It's getting harder to tell the difference between a cyberpunk fiction and our cyberpresent.
These sort of things have a habit of sneaking up on us, primary because while reality can be stranger than fiction, it sometimes doesn't come pre-packaged as we expected or imagined, thanks to how these themes are presented for dramatic effect in popular works of fiction.

That's why it might be a good idea as we watch this futuristic fictional world trickle into our present reality to revisit the themes, ideas, and more importantly, the warnings made by authors and directors over the years.

The cult-classic Ghost in the Shell featured a future where hackers, rival law enforcement sections, evil corporations with impressively disarming PR, and criminal gangs competed for power and influence in sometimes proxy-proxy battles of both digital and physical warfare. It was a world where good guys turned out to be bad and bad guys turned out to be good, or sometimes turned out to be even worse. The lines between reality and manipulated alternative realities were sometimes difficult to discern, and only the most vigilant would come out on top in the end.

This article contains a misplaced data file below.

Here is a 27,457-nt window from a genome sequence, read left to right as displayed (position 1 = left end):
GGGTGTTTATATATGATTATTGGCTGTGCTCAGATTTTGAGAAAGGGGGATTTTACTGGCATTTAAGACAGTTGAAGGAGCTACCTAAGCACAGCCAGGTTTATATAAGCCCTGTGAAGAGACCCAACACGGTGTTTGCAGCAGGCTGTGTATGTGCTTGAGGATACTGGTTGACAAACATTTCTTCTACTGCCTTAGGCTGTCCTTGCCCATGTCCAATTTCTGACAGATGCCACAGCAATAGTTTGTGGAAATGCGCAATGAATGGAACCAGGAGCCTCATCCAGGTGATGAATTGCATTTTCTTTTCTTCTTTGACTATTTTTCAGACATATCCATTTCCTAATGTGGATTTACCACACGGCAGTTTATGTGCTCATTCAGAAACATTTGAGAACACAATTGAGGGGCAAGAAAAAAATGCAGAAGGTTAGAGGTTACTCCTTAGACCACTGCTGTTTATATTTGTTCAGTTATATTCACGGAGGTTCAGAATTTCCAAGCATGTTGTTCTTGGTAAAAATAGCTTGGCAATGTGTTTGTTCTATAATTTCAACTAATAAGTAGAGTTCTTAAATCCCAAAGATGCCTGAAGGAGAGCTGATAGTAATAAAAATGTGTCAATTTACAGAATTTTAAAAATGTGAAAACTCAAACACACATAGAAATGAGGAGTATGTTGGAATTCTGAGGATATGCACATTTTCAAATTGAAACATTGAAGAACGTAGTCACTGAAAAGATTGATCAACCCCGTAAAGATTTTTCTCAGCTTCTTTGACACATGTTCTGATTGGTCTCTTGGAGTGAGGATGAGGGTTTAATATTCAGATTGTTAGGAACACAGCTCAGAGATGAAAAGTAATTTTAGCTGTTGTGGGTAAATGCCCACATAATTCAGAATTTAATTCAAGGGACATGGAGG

Ghost in the Shell probably missed certain things, but what it got right about human nature and how it would cope (or not cope) with the changing technoscape of the future might give us something to think about today. Could it hurt to start thinking about this now? Which character would each of us today end up being like? Could it hurt to begin thinking about the good and bad technology creeping into the current present might pose, and how we might  maintain a balance between the two?

We can no longer afford to think about this as a "what if," and instead must accept that it is more like "what do we do now?"